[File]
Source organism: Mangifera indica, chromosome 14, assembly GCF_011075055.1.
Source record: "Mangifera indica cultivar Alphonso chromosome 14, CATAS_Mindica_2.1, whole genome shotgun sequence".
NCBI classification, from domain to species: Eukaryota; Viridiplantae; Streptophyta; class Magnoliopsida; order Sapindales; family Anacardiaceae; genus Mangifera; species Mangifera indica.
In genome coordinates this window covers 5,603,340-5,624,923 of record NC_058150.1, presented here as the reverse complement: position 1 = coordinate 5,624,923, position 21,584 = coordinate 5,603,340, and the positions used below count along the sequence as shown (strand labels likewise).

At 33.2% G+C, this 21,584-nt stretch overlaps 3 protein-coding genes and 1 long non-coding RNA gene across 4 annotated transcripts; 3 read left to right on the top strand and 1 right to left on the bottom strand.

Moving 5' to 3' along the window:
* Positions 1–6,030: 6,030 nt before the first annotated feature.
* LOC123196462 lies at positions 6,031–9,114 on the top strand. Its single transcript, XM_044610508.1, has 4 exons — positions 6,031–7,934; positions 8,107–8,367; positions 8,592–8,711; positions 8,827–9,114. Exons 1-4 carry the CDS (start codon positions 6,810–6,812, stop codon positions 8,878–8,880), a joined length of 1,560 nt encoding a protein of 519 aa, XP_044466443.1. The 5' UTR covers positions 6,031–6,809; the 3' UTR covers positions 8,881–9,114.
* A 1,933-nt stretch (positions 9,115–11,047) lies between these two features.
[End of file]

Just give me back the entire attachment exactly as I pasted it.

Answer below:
Source organism: Mangifera indica, chromosome 14, assembly GCF_011075055.1.
Source record: "Mangifera indica cultivar Alphonso chromosome 14, CATAS_Mindica_2.1, whole genome shotgun sequence".
NCBI classification, from domain to species: Eukaryota; Viridiplantae; Streptophyta; class Magnoliopsida; order Sapindales; family Anacardiaceae; genus Mangifera; species Mangifera indica.
In genome coordinates this window covers 5,603,340-5,624,923 of record NC_058150.1, presented here as the reverse complement: position 1 = coordinate 5,624,923, position 21,584 = coordinate 5,603,340, and the positions used below count along the sequence as shown (strand labels likewise).

At 33.2% G+C, this 21,584-nt stretch overlaps 3 protein-coding genes and 1 long non-coding RNA gene across 4 annotated transcripts; 3 read left to right on the top strand and 1 right to left on the bottom strand.

Moving 5' to 3' along the window:
* Positions 1–6,030: 6,030 nt before the first annotated feature.
* LOC123196462 lies at positions 6,031–9,114 on the top strand. Its single transcript, XM_044610508.1, has 4 exons — positions 6,031–7,934; positions 8,107–8,367; positions 8,592–8,711; positions 8,827–9,114. Exons 1-4 carry the CDS (start codon positions 6,810–6,812, stop codon positions 8,878–8,880), a joined length of 1,560 nt encoding a protein of 519 aa, XP_044466443.1. The 5' UTR covers positions 6,031–6,809; the 3' UTR covers positions 8,881–9,114.
* A 1,933-nt stretch (positions 9,115–11,047) lies between these two features.